I have finally discovered a colleague who outdoes me in his optimism over the most upbeat saga in Tokyo these days—the expansion of the Mori Building Company, hither and thither in the city.
That person is Mr. James Brooke. He covers the economy here for The New York Times, and he has written a fulsome piece that his newspaper printed on Friday, Jan. 4, a little time ago now, but features take time to percolate. The tone and content of the article surprised me, accustomed as I am to The Times taking a dire line on the economy here, usually under Jim’s byline.
The article I refer to appeared with the headline: “A Builder Sees Tokyo Rising Upward.” It was illustrated by a color photo of the main Mori development at Roppongi 6-chome—with the buildings and cranes painted red by the setting sun. The photographer, Stuart Isett of Gamma, must have got there in late afternoon, judging by the angle of the sun’s rays. It’s a rather striking dusk shot.
Yet the sun also rises, metaphorically speaking. That picture shows the largest urban redevelopment project in Japanese history. You see the project—you can’t miss it—if you walk up the street towards Shibuya from the Roppongi Crossing. Look left and there it is, one enormous building site, reaching to the horizon—it is totally out of the ordinary for this cramped city.
But hang on a moment. This should not be happening in the midst of what the international press sees as a crisis—with unemployment soaring to levels not seen in the 50 years since they started to keep statistics on jobless totals here, and the State itself now all but certifiably bankrupt.
So either Mr. Minoru Mori, 67, the president and chief exec of the private company that bears his name, is over-reaching himself or the reports of Japan’s impending crash are a wee bit overdrawn.
So which is it, Jim? Changing the question slightly, what do people think? What does the citizenry think of Mr. Mori?
The first thing you encounter when you ask around is this: there is hostility to the name—except among older folk. Take Fumi Sugiyama, 83, my news assistant (and mother-in-law). She thinks differently—she is positive. She has lived in Minato-ku for most of her life and she is pro-Mori. Long-time residents, like her, remember how rough the neighborhoods were in Minato Ward after the war. Women could not walk safely down dimly lit, narrow streets, Fumi-san tells me. Especially at night. You can find such admirers of Mori-san, but they are in a smallish minority.
The more common view, as I encounter it, is that Mr. Mori and his company are all in it for the profit and are on the rampage. “What, another Mori building!” is the attitude, as one structure after another goes up. Yet Fumi-san takes a different view. She is convinced that Mr. Mori is not in it for the money. She regards him as a public-spirited soul who deserves a medal.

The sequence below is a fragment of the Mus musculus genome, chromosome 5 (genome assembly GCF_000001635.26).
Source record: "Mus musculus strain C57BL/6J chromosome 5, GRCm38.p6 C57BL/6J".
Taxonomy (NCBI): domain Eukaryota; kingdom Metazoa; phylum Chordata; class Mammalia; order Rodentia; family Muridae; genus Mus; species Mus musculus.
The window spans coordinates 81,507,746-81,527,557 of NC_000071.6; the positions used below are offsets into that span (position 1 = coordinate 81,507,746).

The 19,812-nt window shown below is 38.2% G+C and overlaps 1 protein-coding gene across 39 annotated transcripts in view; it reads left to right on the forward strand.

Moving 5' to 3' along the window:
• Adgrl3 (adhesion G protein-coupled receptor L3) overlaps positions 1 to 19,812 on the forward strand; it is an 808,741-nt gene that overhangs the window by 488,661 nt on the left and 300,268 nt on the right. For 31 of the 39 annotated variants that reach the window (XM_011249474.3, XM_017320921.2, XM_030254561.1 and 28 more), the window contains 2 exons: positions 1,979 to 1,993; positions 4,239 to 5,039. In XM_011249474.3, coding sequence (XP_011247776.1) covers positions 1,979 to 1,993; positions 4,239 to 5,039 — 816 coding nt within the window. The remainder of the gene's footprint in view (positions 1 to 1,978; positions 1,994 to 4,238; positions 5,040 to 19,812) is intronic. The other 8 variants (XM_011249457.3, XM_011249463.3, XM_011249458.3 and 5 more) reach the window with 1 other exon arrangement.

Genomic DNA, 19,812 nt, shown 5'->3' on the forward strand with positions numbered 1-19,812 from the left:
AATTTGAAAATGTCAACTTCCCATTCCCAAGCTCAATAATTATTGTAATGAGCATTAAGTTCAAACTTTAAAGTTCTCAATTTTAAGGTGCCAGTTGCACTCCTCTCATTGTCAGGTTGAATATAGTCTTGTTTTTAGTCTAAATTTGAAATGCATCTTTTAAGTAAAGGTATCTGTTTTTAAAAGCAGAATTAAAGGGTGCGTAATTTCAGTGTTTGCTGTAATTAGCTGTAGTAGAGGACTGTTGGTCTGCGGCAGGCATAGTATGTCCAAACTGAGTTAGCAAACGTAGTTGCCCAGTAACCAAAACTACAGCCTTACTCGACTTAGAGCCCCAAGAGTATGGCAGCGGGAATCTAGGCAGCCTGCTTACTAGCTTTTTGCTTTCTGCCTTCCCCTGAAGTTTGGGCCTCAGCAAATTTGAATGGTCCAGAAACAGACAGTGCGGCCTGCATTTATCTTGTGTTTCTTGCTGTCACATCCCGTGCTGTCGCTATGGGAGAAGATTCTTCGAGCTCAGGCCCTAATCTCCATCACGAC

“I really felt glad to see the Mori buildings gradually spreading through Shimbashi,” said this 70-year-long resident of Minato Ward—Fumi-san is certainly one of the longest-living inhabitants of this central ward. “And do you know why—the new buildings raised the tone of the area, they replaced such dirty old shacks and the like, they made the place liveable.”
My hunch is that Fumi-san is right. I trust her judgment She was there, she was in at the creation— Mori Building Co. started up in 1959 in a building opposite Shimbashi Station. Why, she goes back to the early 1930s. She witnessed such historical events as the February 26 Incident—the Niniroku Jiken as the Japanese know it—of Feb. 26, 1936. That was the day when rebellious elements in the Imperial Army tried to stage a coup in Tokyo.
“I saw the soldiers standing guard in the snow,” Fumi-san remembers. “They stood straight and stiff like this.”
And she stands ramrod straight, her four score years fading away, as if she was a 19-year-old trooper, holding a rifle.
You know, I get a very occasional letter—I have written about Mr. Mori and his works for Tokyo Weekender on other occasions— saying that I belong to some glitterati set intended to glorify the mogul.
Something like that. Why is he tearing down the neighborhoods, the lovely old homes, and all that? The charming little corners are being destroyed by the wicked developers. Yes, that’s what some say.
Very well, it’s poppycock. Try living in a Japanese house that’s 30 years old, and see if you like it. Try it. I have. One day, I found a rat swimming up the toilet bowl from beneath the house. The filth underneath there was indescribable, only I just described something that I witnessed.
I made a pact with the local charcoal man, when I lived in that house. I took to him the rats that I caught in my traps, and he disposed of them. I didn’t know how. But I did know that I did not like the rodents. I felt for the little souls, with their piercing cries, but I did not want them in my house. If that makes me a glitterati, OK I am guilty.
Japanese houses are not built to last. It is a point that Mr. Mori makes in his Times interview with Jim Brooke. “The building life cycle was 25 to 26 years,” he says. “Now we want to build assets that will last three to four times that.”
Listen folks, I have had my say. But I agree with Fumi-san. The man deserves a medal. He is borrowing a lot to get his projects going. Mr. Brooke of The Times wrote: “The Mori company has taken on $ 4.7 billion in debt to put up 17 buildings in central Tokyo by 2005.” OUCH. I like it. Someone who plans to borrow that much at this time—bank lending contracted overall in Japan by 20 percent in the last four years; there was a terrific cut in credit in this country—is exceptional. Totally, totally exceptional is the verdict I bring down.
“Be a dragon,” runs a classical saying that Mr. Mori likes, “and the clouds gather without you doing anything.” A sky with clouds, you understand, is more beautiful—in these eyes—than an innocent, cloudless sky.